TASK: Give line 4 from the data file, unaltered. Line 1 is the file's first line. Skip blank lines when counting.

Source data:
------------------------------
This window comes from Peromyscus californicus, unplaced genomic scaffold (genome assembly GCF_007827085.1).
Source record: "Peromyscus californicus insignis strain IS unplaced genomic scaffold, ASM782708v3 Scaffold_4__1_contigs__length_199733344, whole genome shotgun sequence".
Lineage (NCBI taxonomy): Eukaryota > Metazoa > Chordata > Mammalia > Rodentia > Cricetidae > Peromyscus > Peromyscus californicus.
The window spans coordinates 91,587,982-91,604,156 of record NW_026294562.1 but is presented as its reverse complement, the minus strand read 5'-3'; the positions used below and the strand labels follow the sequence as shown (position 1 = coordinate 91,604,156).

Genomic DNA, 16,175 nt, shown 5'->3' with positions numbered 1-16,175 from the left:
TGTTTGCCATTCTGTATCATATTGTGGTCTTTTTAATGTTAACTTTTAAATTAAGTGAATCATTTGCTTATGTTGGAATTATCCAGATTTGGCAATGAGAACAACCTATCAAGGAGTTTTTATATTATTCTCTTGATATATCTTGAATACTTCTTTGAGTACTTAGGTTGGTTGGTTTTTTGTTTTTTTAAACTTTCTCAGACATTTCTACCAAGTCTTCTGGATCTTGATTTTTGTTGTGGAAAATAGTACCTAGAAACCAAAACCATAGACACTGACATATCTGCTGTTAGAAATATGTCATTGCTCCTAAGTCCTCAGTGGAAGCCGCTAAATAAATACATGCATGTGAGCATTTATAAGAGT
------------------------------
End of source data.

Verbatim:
The window spans coordinates 91,587,982-91,604,156 of record NW_026294562.1 but is presented as its reverse complement, the minus strand read 5'-3'; the positions used below and the strand labels follow the sequence as shown (position 1 = coordinate 91,604,156).